Hi, Ben -- four comments!
First, I think we are creating very few new pre-1500 profiles, and when we do there is a very high bar of credibility required. Only pre-1500 certified people are authorized to create new pre-1500 profiles, so I don't think there is an issue of the use of tertiary sources like Marlyn Lewis's site. I wouldn't create a profile if I had only Lewis's say so, and if he referenced Richardson, I'd go to Richardson directly; even if you don't have Royal Ancestry, Magna Carta Ancestry contains a lot of the same material and can be found online.
Second, there are a huge number of existing pre-1500 profiles with no or rudimentary sourcing. These are an ongoing effort to gradually improve profiles, and they are a collaborative research effort. So if I encounter a profile that only has material from a Gedcom linked to an ancestry link that no longer works, and if I find material on Geni or Lewis's site that can help make sense of this person, I add it. With inline sources so that you know where every single fact came from. That makes it a better profile than it started out. Sometimes I find profiles with a birth date in the data field and nothing in the bio, and sometimes I put the date in the bio with the citation "Wikitree Data Field, not otherwise sourced." Is that appropriate for a finished product? Absolutely not. But now you've got a flag that at the moment you have no clue where that date came from and it's high on the list to get better data as soon as possible. But maybe you only have an hour to work on that profile this afternoon. You spend two hours on a profile and you leave behind something that makes more sense and any reader knows where the facts came from and therefore which ones are likely to be unreliable and need to be replaced. It's nice to aim for a finished product, but the fact is all we ever do is create better and better drafts with the hope that someone else will come along and make it even better.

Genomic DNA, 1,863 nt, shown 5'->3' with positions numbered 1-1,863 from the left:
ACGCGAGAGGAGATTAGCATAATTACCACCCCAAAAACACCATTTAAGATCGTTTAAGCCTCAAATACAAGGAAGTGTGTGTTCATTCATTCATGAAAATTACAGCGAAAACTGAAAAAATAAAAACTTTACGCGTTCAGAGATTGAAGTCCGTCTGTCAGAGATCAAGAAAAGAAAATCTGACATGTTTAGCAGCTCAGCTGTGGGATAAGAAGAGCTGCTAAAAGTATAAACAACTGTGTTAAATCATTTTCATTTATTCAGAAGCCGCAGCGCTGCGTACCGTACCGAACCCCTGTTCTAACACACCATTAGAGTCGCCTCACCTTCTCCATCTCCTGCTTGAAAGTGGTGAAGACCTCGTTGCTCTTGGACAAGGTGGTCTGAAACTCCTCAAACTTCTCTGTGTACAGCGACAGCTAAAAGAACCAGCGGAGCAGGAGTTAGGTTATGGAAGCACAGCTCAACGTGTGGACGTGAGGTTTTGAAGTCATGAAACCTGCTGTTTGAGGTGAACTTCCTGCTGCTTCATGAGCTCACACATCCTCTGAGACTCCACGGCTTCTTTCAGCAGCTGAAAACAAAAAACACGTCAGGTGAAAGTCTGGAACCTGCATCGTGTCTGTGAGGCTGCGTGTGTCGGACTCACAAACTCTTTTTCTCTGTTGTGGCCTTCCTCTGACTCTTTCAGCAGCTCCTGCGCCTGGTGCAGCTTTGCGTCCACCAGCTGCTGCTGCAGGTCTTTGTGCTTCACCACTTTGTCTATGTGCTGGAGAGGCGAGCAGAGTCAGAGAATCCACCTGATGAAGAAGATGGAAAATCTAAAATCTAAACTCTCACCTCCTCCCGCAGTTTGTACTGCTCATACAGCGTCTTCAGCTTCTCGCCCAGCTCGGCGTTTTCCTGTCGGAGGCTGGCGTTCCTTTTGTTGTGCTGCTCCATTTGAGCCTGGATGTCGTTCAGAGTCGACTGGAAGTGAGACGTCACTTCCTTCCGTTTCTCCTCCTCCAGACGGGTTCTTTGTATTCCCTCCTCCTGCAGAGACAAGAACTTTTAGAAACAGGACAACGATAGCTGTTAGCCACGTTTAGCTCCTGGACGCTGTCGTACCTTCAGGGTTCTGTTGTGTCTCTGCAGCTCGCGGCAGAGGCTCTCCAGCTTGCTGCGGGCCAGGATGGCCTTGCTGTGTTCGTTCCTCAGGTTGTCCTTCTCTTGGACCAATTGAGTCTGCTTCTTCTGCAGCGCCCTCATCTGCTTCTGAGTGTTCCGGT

Third, if a pre-1500 profile is Project Protected PPP it's probably part of the Euroaristo Project or one of its sub projects. If you're working within those project parameters the only thing a PPP prevents you from doing is changing LNABs and link relationships and merging the profile into a higher number than it already is. So if you see a raw profile that obviously needs work, the PPP doesn't mean that work on it is rejected, simply that the project doesn't want the profile's LNAB changed or merged without consultation. So I don't think PPP is the barrier that you are experiencing.
Fourth, I experience some consternation over your use of the word "allow." Yes, there are things that WikiTree doesn't allow, and there's an advantage to keeping these to a minimum. I take my turn for an hour as a Ranger to monitor WikiTree and make sure that non-allowed stuff isn't happening. But WikiTree is a volunteer effort, and it is one in which everyone is constantly learning. I hope every single person who has been on WikiTree for a full year or more is a better genealogist today than they were a year ago. But we're operating on a continuum. Forbidding people to use a particular site, or to use material from that site that they felt helpful, as long as its source is properly cited, slows down both the individual learning process, and also WikiTree's efforts at "continuous quality improvement," to borrow a phrase from another field.